This service shows that clever use of iPhone applications can extend a brands’ online presence amongst a small but influential group of customers. But I wonder what will happen when people start using their iPhone application when they’re actually in the store?

 

An unwary retailer could soon find that its customers are operating with better information than the staff. After all, a brands’ website frequently offers product details including user review, ratings and recommendations that exceed the knowledge of all but the most experienced sales assistant. And brands will need to pay close attention to pricing and promotional activity to ensure that it really is uniform across channels.

 

At our recent client conference, we asked a selection of retailers how they thought they could build the best of the online world into their in-store experience. I’ll post next week with what they told us.

Posted by: Geoffrey Barraclough  |   Comments  No Response

We had a fascinating call with our friends from Ribbit on Friday night.  Ribbit is “Silicon Valley’s First Phone Company” and one of the coolest members of the BT family.

 

Ribbit has got together with Best Buy to produce a new site called Consumer Choice described as a “new age social shopping” engine. What’s new is the ability to mix speech and text in a simple website; in this case to allow people to call up and leave product reviews. Ribbit told us that if people are offered the choice between typing a review directly on the site or calling up and leaving a message, the response rate goes up.

There’s loads of really cool ideas at Ribbit and many are directly applicable to retailers. And the great thing about Ribbit is that all the smart stuff is available as API’s for integration into other applications and websites.

 

As well as making it easier for people to post reviews, retailers that use celebrity spokespeople could use Ribbit to have them leave regular voice messages on their websites; a sort of aural Twitter but not limited to 140 characters.

 

This kind of idea would only strengthen the connection between brand and celebrity. For example, what if Austin Reed’s Rupert Penry-Jones didn’t just lounge languidly in a nicely tailored suits across the web page but also phoned in to give regular updates on pricing, new products and forthcoming sales? And the voice messages could be widgitised and included in banner ads right across the net adding hugely to a brands’ personality and accessibility.

 

Ribbit has set up a demonstration site which gives you examples of three uses of the technology. They’ve also set up a really thought-provoking virtual message board (disguised as a fridge) called the Revoicerator . The mind truly boggles.

 

 

 

 

 
Posted by: Geoffrey Barraclough  |   Comments  No Response

We get the CIO’s of our major clients together a couple of times a year to discuss the business outlook and how that impacts the use of technology in retailing.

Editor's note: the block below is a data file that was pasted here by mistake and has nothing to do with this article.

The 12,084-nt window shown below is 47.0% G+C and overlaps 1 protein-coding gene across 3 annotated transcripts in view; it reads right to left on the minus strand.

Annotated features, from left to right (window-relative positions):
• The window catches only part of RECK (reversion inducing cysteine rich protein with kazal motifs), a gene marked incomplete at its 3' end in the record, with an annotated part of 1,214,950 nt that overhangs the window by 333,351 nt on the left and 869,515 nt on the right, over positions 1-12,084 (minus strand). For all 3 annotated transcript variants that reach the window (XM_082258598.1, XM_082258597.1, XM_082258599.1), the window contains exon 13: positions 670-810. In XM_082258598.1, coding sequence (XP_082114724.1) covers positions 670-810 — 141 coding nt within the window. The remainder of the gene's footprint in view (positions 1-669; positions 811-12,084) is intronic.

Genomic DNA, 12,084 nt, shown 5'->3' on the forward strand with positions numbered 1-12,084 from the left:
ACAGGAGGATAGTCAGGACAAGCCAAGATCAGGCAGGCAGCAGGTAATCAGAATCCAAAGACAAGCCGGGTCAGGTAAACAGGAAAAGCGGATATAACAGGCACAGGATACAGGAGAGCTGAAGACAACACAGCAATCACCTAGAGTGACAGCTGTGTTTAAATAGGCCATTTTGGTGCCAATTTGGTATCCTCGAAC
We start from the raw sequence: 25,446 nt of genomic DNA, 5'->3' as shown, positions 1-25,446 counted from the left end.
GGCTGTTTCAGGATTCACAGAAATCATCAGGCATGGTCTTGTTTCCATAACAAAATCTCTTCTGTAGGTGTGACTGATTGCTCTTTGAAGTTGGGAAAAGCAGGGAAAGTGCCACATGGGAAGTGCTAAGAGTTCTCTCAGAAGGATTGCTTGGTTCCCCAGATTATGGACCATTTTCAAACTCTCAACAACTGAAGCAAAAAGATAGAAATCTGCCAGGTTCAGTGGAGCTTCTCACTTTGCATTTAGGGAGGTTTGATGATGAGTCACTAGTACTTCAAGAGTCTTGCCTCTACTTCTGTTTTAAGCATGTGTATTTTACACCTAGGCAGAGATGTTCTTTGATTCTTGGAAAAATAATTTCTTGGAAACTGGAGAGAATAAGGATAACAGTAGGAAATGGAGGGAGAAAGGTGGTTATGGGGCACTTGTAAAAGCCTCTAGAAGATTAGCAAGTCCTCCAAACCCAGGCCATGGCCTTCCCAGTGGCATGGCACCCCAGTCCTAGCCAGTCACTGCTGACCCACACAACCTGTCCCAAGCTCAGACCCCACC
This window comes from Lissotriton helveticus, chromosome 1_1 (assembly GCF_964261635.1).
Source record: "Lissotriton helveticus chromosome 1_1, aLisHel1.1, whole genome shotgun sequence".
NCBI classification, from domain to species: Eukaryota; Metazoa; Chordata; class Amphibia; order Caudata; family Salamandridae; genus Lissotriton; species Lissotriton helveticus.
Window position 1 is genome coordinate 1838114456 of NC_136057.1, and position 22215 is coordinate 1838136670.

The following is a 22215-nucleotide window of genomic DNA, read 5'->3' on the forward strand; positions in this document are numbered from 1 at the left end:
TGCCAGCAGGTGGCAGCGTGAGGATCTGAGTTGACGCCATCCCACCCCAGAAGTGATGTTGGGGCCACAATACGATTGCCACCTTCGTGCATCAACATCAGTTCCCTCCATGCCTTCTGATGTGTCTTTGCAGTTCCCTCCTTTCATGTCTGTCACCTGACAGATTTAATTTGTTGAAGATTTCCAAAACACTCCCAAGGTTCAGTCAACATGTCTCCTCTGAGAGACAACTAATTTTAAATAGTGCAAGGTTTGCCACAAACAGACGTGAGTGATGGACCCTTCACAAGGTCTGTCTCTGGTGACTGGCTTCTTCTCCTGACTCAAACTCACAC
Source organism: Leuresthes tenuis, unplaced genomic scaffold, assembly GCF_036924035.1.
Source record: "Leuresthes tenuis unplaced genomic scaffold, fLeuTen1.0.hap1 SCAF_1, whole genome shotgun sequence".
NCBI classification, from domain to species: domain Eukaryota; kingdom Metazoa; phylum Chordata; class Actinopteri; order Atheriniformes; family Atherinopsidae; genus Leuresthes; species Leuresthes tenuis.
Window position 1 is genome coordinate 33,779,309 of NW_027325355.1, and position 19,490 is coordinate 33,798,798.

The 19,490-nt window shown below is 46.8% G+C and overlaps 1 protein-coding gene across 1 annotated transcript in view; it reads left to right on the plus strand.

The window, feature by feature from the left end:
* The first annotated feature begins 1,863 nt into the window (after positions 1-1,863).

The most recent session focused on managing IT through recession and took place a couple of weeks ago on the margins of our annual client conference. BT is sponsoring this year’s IT in Retail report so we invited Brian Hume from Martec to lead the discussion based on his research. We had CIO’s from twelve of the nation’s leading non-food retailers around the table and here are the highlights of the discussion.

 

1. Our clients report reasonable trading conditions and a number have profited directly from some of the business failures in the sector. By general consent, the economic outlook remains very uncertain and our customers are spending their spare cash on gaining market share, primarily through new store openings.

 

2. Overall spending on IT is expected to fall in 2009 by around 20% and will tend to include many more small, incremental projects aimed at sweating existing assets. As IT is competing with store investment for scarce funds, large re-platforming projects will be few and far between.

 

3. The implication for technology providers, such as ourselves, is that they will need to re-engineer their businesses to be able to profitably meet this changed pattern of demand.

 

Here at BT, we are acutely concious that we need to be able to match our customers for agility and speed.

 

Specifically, retailers want us to be much faster at estimating new projects and we’ve given this a lot of attention in the past year. We’ve made quite a lot of progress but we also know that we have further to go.

 

We had quite a lengthy discussion about the kind of software development projects retailers typically require around their point of sale or merchandising systems. There is always a balance to be struck between undertaking bespoke work that meets the exact requirements of a particular customer and producing more standardised solutions to general problems. The cost implication is clear.

 

The CIO’s round the table indicated that they would like us to push back on them when they ask for bespoke work and suggest a (lower cost) standardised option where available. We will endeavour to do this whenever we can.

 

Finally, we talked about how we can deliver projects “right first time” and got some pretty good advice from our customers on how they would like to see us present estimates and project plans.

 

It was all good food for thought and a couple of hours really well spent. We’ll run another roundtable in the autumn. Let us know if you’ve got any good ideas for topics we could cover.